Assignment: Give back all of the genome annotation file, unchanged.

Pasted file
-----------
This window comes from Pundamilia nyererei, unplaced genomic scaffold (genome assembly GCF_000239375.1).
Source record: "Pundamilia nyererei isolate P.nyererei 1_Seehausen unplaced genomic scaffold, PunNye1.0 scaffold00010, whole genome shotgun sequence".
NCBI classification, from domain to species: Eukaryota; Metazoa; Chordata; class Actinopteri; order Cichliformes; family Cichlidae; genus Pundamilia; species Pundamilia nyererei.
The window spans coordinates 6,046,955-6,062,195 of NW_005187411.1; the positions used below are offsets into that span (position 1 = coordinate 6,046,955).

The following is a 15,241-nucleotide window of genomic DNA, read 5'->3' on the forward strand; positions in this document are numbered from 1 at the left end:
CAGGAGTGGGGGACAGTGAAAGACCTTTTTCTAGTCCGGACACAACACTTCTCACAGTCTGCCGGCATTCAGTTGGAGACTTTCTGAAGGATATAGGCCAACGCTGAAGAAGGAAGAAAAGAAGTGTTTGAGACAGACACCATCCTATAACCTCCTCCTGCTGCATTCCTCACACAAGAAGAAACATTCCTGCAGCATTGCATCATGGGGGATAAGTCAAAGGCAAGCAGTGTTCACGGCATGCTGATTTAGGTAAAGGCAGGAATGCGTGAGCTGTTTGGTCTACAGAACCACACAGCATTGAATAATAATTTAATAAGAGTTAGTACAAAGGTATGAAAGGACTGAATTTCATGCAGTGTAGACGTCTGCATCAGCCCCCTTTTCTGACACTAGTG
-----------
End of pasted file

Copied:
This window comes from Pundamilia nyererei, unplaced genomic scaffold (genome assembly GCF_000239375.1).
Source record: "Pundamilia nyererei isolate P.nyererei 1_Seehausen unplaced genomic scaffold, PunNye1.0 scaffold00010, whole genome shotgun sequence".
NCBI classification, from domain to species: Eukaryota; Metazoa; Chordata; class Actinopteri; order Cichliformes; family Cichlidae; genus Pundamilia; species Pundamilia nyererei.
The window spans coordinates 6,046,955-6,062,195 of NW_005187411.1; the positions used below are offsets into that span (position 1 = coordinate 6,046,955).

The following is a 15,241-nucleotide window of genomic DNA, read 5'->3' on the forward strand; positions in this document are numbered from 1 at the left end:
CAGGAGTGGGGGACAGTGAAAGACCTTTTTCTAGTCCGGACACAACACTTCTCACAGTCTGCCGGCATTCAGTTGGAGACTTTCTGAAGGATATAGGCCAACGCTGAAGAAGGAAGAAAAGAAGTGTTTGAGACAGACACCATCCTATAACCTCCTCCTGCTGCATTCCTCACACAAGAAGAAACATTCCTGCAGCATTGCATCATGGGGGATAAGTCAAAGGCAAGCAGTGTTCACGGCATGCTGATTTAGGTAAAGGCAGGAATGCGTGAGCTGTTTGGTCTACAGAACCACACAGCATTGAATAATAATTTAATAAGAGTTAGTACAAAGGTATGAAAGGACTGAATTTCATGCAGTGTAGACGTCTGCATCAGCCCCCTTTTCTGACACTAGTG